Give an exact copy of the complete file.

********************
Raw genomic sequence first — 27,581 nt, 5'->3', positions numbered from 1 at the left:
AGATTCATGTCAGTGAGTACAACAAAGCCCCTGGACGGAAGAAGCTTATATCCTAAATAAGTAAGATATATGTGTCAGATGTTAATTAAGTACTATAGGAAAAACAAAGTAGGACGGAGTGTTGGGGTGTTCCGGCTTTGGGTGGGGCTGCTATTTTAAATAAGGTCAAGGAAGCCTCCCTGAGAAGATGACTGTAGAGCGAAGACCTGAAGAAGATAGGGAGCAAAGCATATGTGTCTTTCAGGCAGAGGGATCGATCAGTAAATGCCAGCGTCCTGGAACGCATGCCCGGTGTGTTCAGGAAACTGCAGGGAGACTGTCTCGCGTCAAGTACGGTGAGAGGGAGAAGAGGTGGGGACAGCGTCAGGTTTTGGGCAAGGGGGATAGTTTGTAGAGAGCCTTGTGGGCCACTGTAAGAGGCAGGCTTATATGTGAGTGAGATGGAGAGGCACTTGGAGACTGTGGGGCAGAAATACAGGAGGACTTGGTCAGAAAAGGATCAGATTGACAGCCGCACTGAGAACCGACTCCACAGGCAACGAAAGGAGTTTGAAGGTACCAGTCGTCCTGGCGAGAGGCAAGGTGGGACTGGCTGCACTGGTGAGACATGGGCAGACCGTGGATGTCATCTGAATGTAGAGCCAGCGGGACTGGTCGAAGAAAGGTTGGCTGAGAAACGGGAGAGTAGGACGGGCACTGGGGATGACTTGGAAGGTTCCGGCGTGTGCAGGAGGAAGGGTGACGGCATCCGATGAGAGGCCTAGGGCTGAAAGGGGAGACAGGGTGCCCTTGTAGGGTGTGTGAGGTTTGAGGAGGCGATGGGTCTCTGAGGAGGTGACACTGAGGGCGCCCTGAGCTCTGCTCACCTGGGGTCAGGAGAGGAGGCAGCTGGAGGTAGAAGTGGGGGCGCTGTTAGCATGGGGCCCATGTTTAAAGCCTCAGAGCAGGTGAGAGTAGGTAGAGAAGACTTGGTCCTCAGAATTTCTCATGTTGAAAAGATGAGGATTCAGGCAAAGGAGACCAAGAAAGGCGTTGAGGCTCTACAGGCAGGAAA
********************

Raw genomic sequence first — 27,581 nt, 5'->3', positions numbered from 1 at the left:
AGATTCATGTCAGTGAGTACAACAAAGCCCCTGGACGGAAGAAGCTTATATCCTAAATAAGTAAGATATATGTGTCAGATGTTAATTAAGTACTATAGGAAAAACAAAGTAGGACGGAGTGTTGGGGTGTTCCGGCTTTGGGTGGGGCTGCTATTTTAAATAAGGTCAAGGAAGCCTCCCTGAGAAGATGACTGTAGAGCGAAGACCTGAAGAAGATAGGGAGCAAAGCATATGTGTCTTTCAGGCAGAGGGATCGATCAGTAAATGCCAGCGTCCTGGAACGCATGCCCGGTGTGTTCAGGAAACTGCAGGGAGACTGTCTCGCGTCAAGTACGGTGAGAGGGAGAAGAGGTGGGGACAGCGTCAGGTTTTGGGCAAGGGGGATAGTTTGTAGAGAGCCTTGTGGGCCACTGTAAGAGGCAGGCTTATATGTGAGTGAGATGGAGAGGCACTTGGAGACTGTGGGGCAGAAATACAGGAGGACTTGGTCAGAAAAGGATCAGATTGACAGCCGCACTGAGAACCGACTCCACAGGCAACGAAAGGAGTTTGAAGGTACCAGTCGTCCTGGCGAGAGGCAAGGTGGGACTGGCTGCACTGGTGAGACATGGGCAGACCGTGGATGTCATCTGAATGTAGAGCCAGCGGGACTGGTCGAAGAAAGGTTGGCTGAGAAACGGGAGAGTAGGACGGGCACTGGGGATGACTTGGAAGGTTCCGGCGTGTGCAGGAGGAAGGGTGACGGCATCCGATGAGAGGCCTAGGGCTGAAAGGGGAGACAGGGTGCCCTTGTAGGGTGTGTGAGGTTTGAGGAGGCGATGGGTCTCTGAGGAGGTGACACTGAGGGCGCCCTGAGCTCTGCTCACCTGGGGTCAGGAGAGGAGGCAGCTGGAGGTAGAAGTGGGGGCGCTGTTAGCATGGGGCCCATGTTTAAAGCCTCAGAGCAGGTGAGAGTAGGTAGAGAAGACTTGGTCCTCAGAATTTCTCATGTTGAAAAGATGAGGATTCAGGCAAAGGAGACCAAGAAAGGCGTTGAGGCTCTACAGGCAGGAAA